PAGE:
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Two grassroots groups in Cedar Rapids were “really invested and passionate” about the community and making progress in the downtown area, says Felicia Wyrick, a ConnectCR Board Member. Separately, each group had spent years, resources, and energy on their projects. What was going to really accelerate their plans? Becoming one.
It was suggested in a meeting that the Friends of Cedar Lake and the Southside Investment Board’s “Sleeping Giant” group combine, “because they’re bookends of downtown Cedar Rapids and the trail system. It would make it one community ask,” says Steve Sovern, a fellow ConnectCR Board Member. It wasn’t long after the idea was presented that a board was formed and became ConnectCR.
The City of Cedar Rapids quickly established itself as a partner and contributed $5 million. That kind of support from any city, any state is often unheard of for many grassroots groups, but Wyrick says, “They saw the enthusiasm from supporters of both the lake and bridge, and they couldn’t ignore it.” The capital campaign officially launched in the fall of 2018 to raise awareness and funds for building a new bridge, replacing the rundown railroad bridge, and revitalizing Cedar Lake.
Then The Hall-Perrine Foundation committed another $5 million, “and we were off and running,” says Sovern. With substantial donations and recognized community contributors on the board, ConnectCR officially began engaging with an already excited community. “So many people see the benefit of this project for the lake, the bridge, and the community as a whole,” says Julie Kraft, ConnectCR Director of Organizational Development.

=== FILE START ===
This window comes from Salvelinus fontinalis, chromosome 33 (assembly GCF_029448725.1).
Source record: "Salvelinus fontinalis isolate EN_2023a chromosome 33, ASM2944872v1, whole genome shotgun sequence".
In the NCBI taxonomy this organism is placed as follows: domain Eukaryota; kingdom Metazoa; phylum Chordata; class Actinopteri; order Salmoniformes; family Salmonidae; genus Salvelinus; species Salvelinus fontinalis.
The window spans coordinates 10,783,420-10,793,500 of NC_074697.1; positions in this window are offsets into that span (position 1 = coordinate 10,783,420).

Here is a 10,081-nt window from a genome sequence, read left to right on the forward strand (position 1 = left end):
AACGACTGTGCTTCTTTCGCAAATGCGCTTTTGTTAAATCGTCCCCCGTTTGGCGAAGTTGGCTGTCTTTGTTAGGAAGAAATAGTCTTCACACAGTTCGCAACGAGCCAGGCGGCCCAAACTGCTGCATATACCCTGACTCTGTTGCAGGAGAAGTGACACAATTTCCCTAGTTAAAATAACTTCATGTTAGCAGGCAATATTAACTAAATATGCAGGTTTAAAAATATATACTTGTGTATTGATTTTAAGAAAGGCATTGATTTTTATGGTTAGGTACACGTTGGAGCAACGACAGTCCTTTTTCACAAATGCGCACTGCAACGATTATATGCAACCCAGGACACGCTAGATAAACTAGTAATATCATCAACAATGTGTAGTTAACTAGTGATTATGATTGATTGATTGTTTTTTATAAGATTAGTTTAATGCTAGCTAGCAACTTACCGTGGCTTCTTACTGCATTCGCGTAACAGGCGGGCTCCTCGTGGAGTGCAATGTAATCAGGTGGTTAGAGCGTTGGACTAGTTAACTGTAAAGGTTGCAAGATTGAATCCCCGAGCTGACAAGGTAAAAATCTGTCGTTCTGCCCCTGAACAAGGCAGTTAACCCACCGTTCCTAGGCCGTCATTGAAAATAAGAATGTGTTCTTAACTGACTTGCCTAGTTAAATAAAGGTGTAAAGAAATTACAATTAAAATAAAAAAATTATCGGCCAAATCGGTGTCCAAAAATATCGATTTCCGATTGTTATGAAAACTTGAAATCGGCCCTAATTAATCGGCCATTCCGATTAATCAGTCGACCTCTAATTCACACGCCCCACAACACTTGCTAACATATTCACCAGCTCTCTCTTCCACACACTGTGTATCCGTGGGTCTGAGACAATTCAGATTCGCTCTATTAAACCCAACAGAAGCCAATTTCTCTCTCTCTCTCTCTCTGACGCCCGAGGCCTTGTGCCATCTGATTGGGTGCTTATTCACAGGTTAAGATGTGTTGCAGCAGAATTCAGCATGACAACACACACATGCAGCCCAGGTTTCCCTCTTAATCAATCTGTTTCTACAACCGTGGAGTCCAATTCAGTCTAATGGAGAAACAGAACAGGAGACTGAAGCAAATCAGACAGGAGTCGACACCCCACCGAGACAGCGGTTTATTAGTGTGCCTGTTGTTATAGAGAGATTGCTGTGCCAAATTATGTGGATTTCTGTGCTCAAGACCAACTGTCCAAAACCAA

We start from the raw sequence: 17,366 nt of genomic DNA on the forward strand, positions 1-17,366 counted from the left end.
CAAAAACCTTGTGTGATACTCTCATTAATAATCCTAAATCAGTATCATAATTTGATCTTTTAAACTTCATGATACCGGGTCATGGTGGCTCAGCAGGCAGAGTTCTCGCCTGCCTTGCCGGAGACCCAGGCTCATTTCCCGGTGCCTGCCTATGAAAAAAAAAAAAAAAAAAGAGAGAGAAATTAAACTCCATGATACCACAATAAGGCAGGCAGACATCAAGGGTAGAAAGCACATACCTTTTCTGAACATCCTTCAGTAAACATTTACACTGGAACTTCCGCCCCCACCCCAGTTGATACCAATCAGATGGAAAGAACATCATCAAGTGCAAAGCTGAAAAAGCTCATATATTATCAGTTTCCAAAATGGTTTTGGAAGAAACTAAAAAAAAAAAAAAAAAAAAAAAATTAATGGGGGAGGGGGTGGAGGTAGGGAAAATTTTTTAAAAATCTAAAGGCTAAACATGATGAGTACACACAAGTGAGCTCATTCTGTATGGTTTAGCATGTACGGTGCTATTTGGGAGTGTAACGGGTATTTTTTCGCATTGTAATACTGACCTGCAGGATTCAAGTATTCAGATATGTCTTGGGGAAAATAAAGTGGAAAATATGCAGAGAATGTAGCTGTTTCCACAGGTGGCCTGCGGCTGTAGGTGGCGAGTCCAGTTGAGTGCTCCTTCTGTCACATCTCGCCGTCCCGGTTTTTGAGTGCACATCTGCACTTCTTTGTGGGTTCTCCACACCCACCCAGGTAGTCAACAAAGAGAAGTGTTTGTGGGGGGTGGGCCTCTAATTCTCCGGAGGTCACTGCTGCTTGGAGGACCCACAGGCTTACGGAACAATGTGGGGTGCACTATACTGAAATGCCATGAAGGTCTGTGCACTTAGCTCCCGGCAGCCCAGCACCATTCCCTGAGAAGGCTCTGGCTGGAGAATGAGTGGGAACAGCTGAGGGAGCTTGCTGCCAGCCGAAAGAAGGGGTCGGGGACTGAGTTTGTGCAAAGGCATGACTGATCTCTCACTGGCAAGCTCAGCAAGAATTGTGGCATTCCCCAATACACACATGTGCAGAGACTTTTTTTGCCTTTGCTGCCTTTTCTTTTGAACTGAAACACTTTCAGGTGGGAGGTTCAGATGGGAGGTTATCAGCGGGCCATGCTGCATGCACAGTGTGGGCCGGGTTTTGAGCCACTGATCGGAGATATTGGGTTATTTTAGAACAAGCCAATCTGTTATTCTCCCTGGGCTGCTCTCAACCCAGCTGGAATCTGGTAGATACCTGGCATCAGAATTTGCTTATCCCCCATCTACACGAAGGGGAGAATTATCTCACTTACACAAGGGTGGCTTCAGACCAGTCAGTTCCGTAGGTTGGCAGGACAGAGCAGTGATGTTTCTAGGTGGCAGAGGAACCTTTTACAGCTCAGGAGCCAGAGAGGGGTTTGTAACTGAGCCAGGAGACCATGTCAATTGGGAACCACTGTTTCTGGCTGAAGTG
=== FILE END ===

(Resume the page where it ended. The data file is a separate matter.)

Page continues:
Another supporter of ConnectCR? Alliant Energy. When Alliant owned Cedar Lake, any projects on the lake would require permission from the company. Then Alliant turned ownership over to the City of Cedar Rapids for $1.00, and “that’s when the real progress began,” says Wyrick. It was an incredible milestone for ConnectCR, and Alliant showed additional support by donating $1 million to the project. (Read more about the new bridge called the Alliant Energy LightLine.)
To see the progress that’s been made, knowing the upcoming phases, and having the continued enthusiasm from the community is “incredibly rewarding,” says Sovern. So many components will be reflective of the city’s heritage and history, while also setting the stage for new memories. People will be able to walk out over the lake, use the LightLine, “bike down to the Sag to see the most beautiful sunsets on the Cedar Rapids skyline,” says Wyrick. For her, the most exciting part is “seeing all of the amenities that are included in our master plan come to life.”
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